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A
Z
Four ways residential design might change after COVID-19
Current
2020
list Article list

Four ways residential design might change after COVID-19

Since the COVID pandemic took hold in early 2020, people worldwide have been spending far more time in their homes than usual. The crisis has blurred the lines between living and workspace, and laid bare some longstanding issues with residential design, especially in cities, where space is at a premium.

Here are a few ways we might see the sector – and in particular, high-rise apartment buildings – change in the wake of the pandemic:

1. More flexible interiors

With more people than ever working from home, and the likelihood that many businesses will continue to embrace remote working in the future, flexible interiors will be in high demand. Consider, for example, sliding doors and moving walls that can close off or open up certain spaces for working as needed. In this instance, the square footage could stay the same, but work much harder to balance living, working and relaxing – a valuable asset for flats.

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Moving wall system that closes off space for working as needed.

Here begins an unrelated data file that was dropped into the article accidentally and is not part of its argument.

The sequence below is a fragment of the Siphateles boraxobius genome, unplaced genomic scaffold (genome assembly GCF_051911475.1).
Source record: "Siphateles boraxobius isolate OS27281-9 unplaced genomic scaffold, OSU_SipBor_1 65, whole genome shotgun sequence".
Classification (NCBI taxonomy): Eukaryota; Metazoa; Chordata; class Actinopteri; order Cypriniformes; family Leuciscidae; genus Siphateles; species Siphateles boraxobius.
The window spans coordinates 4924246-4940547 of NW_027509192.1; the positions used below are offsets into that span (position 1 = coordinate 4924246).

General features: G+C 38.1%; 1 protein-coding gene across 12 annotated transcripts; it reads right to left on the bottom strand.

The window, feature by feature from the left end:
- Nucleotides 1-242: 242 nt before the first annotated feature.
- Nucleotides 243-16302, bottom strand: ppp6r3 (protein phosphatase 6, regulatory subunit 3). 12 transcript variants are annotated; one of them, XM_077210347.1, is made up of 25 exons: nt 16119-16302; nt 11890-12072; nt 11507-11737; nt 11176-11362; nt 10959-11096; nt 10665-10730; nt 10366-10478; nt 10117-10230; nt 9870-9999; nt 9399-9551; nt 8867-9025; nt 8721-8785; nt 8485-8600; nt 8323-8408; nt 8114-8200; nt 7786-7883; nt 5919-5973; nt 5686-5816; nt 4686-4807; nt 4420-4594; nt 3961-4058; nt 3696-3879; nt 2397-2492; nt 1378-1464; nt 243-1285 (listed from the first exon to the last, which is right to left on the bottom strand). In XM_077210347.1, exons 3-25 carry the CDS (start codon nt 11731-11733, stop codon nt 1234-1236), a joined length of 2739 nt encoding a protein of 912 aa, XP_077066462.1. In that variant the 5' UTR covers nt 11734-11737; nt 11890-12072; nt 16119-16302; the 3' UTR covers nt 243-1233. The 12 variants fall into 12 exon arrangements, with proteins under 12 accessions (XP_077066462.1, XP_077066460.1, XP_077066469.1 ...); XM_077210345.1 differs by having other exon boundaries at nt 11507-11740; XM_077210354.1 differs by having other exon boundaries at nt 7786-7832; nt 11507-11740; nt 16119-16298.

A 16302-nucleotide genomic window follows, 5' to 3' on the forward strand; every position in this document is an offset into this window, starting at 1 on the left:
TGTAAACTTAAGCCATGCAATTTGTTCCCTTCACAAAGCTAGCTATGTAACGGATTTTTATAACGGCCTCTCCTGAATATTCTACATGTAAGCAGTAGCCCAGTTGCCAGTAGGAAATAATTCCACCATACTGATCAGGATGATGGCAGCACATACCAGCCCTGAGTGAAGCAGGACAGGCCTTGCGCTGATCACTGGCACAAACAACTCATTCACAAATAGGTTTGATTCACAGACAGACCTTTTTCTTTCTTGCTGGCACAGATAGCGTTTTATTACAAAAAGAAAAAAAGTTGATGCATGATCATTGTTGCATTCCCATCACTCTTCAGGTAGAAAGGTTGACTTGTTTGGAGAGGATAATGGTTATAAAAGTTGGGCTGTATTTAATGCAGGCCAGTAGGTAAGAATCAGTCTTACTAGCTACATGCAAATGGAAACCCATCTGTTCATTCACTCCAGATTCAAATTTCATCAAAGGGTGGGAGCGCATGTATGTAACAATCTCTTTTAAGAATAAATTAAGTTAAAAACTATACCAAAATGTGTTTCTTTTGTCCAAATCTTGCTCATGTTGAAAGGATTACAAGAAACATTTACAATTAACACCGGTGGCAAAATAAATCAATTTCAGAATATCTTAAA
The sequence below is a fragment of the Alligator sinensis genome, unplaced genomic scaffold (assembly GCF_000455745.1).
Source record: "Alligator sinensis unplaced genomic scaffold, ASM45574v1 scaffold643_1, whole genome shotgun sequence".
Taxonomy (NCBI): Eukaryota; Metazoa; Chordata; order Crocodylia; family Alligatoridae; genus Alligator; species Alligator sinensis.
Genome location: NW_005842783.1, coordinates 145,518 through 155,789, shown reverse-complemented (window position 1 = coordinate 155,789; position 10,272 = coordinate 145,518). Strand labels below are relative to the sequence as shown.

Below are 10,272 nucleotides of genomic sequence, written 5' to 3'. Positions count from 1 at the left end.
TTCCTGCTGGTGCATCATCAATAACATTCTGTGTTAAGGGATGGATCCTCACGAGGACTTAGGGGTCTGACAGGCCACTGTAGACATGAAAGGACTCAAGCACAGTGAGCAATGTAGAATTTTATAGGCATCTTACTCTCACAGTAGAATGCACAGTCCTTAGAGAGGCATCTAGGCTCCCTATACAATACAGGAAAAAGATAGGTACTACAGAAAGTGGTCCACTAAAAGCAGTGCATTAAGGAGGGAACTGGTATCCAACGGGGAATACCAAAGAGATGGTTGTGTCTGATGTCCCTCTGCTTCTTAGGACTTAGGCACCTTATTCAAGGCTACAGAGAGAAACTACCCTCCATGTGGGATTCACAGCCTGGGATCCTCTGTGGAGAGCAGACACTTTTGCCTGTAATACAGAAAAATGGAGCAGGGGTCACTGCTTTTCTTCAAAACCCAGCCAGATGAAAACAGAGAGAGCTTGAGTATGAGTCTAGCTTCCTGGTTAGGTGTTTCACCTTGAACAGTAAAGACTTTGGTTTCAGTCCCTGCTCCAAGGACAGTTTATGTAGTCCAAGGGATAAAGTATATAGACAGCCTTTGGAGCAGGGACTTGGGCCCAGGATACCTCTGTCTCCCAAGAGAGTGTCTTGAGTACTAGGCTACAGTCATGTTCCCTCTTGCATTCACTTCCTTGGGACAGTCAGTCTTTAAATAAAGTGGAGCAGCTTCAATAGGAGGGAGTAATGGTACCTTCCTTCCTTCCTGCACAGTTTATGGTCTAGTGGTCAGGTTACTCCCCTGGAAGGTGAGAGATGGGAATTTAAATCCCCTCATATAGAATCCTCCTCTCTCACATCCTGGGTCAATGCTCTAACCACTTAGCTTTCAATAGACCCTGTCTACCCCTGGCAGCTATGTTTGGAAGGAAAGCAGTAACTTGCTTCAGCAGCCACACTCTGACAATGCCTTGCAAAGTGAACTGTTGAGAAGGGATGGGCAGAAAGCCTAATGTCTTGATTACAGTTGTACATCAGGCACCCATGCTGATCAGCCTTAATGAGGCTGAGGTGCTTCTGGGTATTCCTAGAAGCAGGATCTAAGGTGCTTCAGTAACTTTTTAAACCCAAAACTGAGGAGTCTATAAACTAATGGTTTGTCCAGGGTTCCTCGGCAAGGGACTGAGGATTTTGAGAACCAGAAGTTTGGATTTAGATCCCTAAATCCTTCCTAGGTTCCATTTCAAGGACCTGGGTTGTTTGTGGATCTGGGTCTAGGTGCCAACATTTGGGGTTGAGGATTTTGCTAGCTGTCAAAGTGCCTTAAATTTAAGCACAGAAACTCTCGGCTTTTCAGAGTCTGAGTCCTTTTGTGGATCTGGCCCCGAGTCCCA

2. Enhanced services for home offices

Another way to improve people’s experience of working from home would be enhanced mechanical and electrical provisions within residences. With better ventilation systems and more considered placement of sockets and other data points in each room, apartments would be more adaptable throughout the day and better positioned to accommodate additional use as a workspace.

3. Improved transition zones

Given the increased focus on hygiene and sanitation, we could see an appetite for porches, foyers and other entrance vestibules that ease the transition from outside to inside the home – a modern interpretation of the mudroom. This space, which might be separated from the rest of the apartment by a step or a dedicated internal floor mat area, could include easy-to-clean flooring and built-in storage for shoes and coats. The concept is already commonplace in South Korea and other Asian countries.

 

 

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Entrance vestibule that eases the transition from outside to inside.

 

4. Better external amenities

Lockdown measures have shown how crucial outdoor space is to people’s wellbeing. We might soon see planning regulations refined to prioritise private outdoor space for every household, along with a push for better positioned, more user-friendly communal gardens and terraces. One way to maximise an apartment’s private outdoor space would be to combine projecting balconies with recessed wintergardens, creating an area that can be enjoyed year-round.